By Julie Marshall
Have you ever noticed the painting of the swans which hangs in the smaller of the two main rooms in the Village Hall? Even if you have noticed it, do you know who it is by and how it comes to belong to the Village Hall? We have unravelled part of the story but if any reader knows more, please contact us and share your knowledge
What we do know is that the picture was painted by Arthur Spencer Roberts in 1971 and, some years later, was bought by a Mrs Marion Winter who we believe was a local resident who later donated it to the Village Hall.
Though Spencer Roberts lived much of his life locally, he was not originally from Sussex.
He was born 8th June 1920 at 2 Blackrock Road, Cork, the son of Arthur Meyrick Roberts and Catherine Isabella Spencer. His father was a military man rising to bandmaster in the Kings Own Yorkshire Light Infantry. Roberts senior eventually left the army and became a trombone player for the Scottish Orchestra in Glasgow (1923-27) but the family moved to Hastings around 1928 on medical grounds because a warmer climate was deemed to be beneficial for young Arthur’s TB. And so they settled in Hastings.
The family lived at Wynbury, 35 Fearon Road, Hastings. Spencer attended St Mary in the Castle School, did well in swimming, and, in 1939 aged 19, was selected for the team for the 100m freestyle in the Olympics scheduled to take place in 1940. In the event WWII deprived him of the opportunity to show what he could do. Instead he attended the Hastings College of Art under Phillip Cole and Percy Badham. He was awarded a scholarship to the Royal College of Art but before he could take it up he was called up to serve in WWII.
He had already joined the 114th Field Regiment (Royal Artillery) of the TA in 1938 and had trained with guns taken from Hastings Museum. On call-up he then volunteered as a RAF pilot, training first at Scarborough and then Perth, flying Tiger Moth and Miles Magister aircraft. However, his RAF service was cut short. He was sent to the USA for fighter training in Tomahawks, but in 1942 he crashed, surviving uninjured, but received a severe head injury when rescued. He then went to Canada and trained as bomb aimer and Navigator before becoming a navigator instructor, with the rank of Flight Lieutenant in the Royal
Canadian Airforce before being declared permanently unfit to fly as a consequence of his crash injury.
In 1943 he was recalled to the army in England and took part in the film The Way Ahead directed by Carol Reed. He returned to the Royal Artillery and was stationed in India and Pakistan as a gunner before going to Burma where he endured miserable conditions but where his artistic skills were employed to scout and make drawings of enemy positions.
After hostilities ended and whilst still in India Spencer Roberts did several murals in hospitals and at the Palace of the Maharajah of Mysore often featuring the animals which became something of an obsession. He was demobbed in 1946 and returned to Sussex, where he married Mavis E Board of St Leonards in St Mary Magdalen Church, Hastings that same year.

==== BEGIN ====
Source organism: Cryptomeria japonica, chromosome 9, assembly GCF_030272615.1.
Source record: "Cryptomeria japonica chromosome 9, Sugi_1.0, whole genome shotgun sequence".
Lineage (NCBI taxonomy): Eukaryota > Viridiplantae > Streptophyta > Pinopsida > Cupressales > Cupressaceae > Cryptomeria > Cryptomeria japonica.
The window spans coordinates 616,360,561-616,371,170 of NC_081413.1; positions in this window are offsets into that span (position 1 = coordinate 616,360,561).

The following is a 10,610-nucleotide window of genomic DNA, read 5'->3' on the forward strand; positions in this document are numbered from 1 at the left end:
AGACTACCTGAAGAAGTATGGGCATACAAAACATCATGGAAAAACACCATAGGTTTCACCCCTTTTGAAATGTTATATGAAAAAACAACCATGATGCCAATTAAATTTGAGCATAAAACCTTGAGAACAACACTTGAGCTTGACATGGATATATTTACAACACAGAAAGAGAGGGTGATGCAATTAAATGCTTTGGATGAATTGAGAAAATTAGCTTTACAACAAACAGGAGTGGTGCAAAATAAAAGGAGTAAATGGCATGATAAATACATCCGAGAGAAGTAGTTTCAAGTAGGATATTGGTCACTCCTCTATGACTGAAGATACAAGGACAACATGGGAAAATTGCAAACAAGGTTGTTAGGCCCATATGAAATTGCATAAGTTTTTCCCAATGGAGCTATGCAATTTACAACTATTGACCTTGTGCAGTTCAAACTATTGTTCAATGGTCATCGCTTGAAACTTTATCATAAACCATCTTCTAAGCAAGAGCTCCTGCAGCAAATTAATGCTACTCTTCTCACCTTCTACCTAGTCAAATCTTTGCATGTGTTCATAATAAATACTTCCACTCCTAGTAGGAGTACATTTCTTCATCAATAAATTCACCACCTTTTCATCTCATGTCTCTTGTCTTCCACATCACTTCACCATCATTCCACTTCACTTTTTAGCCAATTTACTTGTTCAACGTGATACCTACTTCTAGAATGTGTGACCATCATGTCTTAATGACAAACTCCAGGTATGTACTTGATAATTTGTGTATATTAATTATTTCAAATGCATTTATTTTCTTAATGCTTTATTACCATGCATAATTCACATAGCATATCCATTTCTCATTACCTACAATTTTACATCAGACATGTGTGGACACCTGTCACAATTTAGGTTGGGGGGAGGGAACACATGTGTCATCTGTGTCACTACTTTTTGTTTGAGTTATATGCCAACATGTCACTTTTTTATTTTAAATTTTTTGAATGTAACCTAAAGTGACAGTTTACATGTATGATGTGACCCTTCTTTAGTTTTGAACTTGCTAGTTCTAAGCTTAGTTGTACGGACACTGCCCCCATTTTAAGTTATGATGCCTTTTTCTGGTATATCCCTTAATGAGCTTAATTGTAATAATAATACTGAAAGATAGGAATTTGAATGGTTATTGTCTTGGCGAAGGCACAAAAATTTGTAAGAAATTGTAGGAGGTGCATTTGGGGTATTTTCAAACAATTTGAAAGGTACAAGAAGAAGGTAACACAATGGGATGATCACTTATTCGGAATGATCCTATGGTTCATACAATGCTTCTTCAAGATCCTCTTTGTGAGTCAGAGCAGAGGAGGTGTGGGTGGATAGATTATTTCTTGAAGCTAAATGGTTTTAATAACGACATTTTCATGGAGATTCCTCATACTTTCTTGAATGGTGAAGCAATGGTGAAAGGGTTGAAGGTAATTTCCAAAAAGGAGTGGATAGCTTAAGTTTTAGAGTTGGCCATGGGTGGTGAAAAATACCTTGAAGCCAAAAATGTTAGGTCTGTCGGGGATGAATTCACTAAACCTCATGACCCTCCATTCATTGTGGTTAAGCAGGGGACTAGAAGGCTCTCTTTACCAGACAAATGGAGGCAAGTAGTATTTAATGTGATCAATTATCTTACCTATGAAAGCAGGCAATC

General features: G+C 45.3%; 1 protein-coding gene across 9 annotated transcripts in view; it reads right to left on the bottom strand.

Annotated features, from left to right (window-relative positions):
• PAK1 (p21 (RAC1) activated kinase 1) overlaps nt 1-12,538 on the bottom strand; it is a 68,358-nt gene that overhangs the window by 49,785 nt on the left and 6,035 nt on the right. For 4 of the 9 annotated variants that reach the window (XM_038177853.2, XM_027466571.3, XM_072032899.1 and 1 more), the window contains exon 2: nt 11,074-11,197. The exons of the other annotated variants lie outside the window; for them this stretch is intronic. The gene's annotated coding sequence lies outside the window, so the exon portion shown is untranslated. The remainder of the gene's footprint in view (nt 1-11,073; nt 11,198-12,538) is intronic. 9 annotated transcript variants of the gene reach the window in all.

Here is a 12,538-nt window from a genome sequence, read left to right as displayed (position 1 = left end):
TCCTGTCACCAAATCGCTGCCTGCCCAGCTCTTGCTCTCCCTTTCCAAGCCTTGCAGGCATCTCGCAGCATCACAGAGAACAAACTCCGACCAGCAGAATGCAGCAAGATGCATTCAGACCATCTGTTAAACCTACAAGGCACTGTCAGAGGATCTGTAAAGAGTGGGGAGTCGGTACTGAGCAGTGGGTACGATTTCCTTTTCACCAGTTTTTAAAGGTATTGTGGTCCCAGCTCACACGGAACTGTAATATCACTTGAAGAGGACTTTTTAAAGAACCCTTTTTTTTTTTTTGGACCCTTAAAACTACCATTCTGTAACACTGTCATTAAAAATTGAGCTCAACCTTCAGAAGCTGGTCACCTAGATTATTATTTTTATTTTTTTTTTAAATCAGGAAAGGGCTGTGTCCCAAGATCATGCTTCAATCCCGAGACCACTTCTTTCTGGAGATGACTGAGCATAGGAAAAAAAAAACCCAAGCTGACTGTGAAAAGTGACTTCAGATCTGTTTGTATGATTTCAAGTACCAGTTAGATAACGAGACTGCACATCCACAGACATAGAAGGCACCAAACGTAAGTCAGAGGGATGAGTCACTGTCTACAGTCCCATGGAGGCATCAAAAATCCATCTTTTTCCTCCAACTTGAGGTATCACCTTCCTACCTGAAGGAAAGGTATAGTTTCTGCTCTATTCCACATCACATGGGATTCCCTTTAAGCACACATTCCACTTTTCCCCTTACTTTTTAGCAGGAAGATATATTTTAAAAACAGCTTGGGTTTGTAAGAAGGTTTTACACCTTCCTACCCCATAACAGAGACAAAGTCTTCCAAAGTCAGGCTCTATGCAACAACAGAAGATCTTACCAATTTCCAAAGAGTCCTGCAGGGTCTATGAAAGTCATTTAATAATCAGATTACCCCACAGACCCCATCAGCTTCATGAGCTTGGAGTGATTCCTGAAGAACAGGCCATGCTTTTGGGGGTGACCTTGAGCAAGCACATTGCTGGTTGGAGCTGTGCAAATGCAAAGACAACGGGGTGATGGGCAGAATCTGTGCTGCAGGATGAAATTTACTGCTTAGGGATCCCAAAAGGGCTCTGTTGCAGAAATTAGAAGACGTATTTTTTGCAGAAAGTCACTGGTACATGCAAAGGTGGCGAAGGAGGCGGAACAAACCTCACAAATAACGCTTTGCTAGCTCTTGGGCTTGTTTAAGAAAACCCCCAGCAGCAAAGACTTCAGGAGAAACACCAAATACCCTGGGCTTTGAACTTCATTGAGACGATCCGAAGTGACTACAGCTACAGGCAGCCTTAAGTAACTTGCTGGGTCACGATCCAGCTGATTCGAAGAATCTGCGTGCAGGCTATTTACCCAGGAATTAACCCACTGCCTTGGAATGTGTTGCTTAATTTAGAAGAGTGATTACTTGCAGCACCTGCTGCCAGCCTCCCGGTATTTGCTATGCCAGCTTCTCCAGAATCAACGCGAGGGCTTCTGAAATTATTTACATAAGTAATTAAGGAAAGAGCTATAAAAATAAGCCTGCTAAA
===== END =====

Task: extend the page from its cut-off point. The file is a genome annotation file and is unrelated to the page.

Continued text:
Roberts returned to Hastings School of Art until 1948 gaining his fine art degree and then he went to Brighton School of Art to obtain a teaching diploma. He taught briefly at Hastings School of Art before returning to Canada to Vancouver University as a lecturer in the History in Art. He then worked in Canada as a commercial artist before returning to Sussex in the mid-1950s. There followed a period as a school teacher for eight years at the Downs School, using art as therapy. In 1951 and 1953 he exhibited with East Sussex Arts Club.
In 1965 Spencer and Mavis went off in a caravan to Scotland but returned to Rye and eventually to one of the coastguard cottages at the Haddocks in Fairlight. But, as we know, the cliff eroded in 1978 so they were forced to move and settled into the former boathouse once used to construct the Royal Military Canal.
Spencer Roberts was particularly active during the 1970s and 80s including the commission in 1985 to paint the murals at Lympne, Kent for John Aspinall brilliantly depicting over two hundred species of jungle animals. They are still to be seen in the house at Port Lympne Wildlife Park near Hythe.
In 1985 there was an exhibition of his wildlife paintings at Hastings Museum and Art Gallery. He died aged 77 years in 1997. His wife Mavis wrote his biography Chiaroscuro: The life of Arthur Spencer Roberts in 2004.
And so, back to the swan picture and how it comes to be in the Village Hall. In 1984 we understand that Spencer Roberts donated the painting to the Village Hall. It was immediately agreed that the painting be sold and the proceeds kept by the Village Hall. Members of the Fairlight History Group have inspected the picture, including the various labels and markings on the back. Paul Draper enlisted the help of local auction room Burstow and Hewett of Battle. From their information it seems that it was put up for auction at Sotheby’s on 15th October 1987 with an estimate of £600-£800, but was unsold! (Who remembers what happened that night in 1987?). The painting has remained in the Village Hall ever since. But we are delighted to have kept it for it provides a tangible link to a prominent and internationally successful artist who had a strong local connection and who is remembered by other members of Fairlight’s strong artistic community.
EAST SUSSEX ARTS CLUB started around 1890 and I am interested in past exhibitors, so if you have a painting with a similar logo on the back, I would love to take a photo for the club archive. Julie Marshall 813104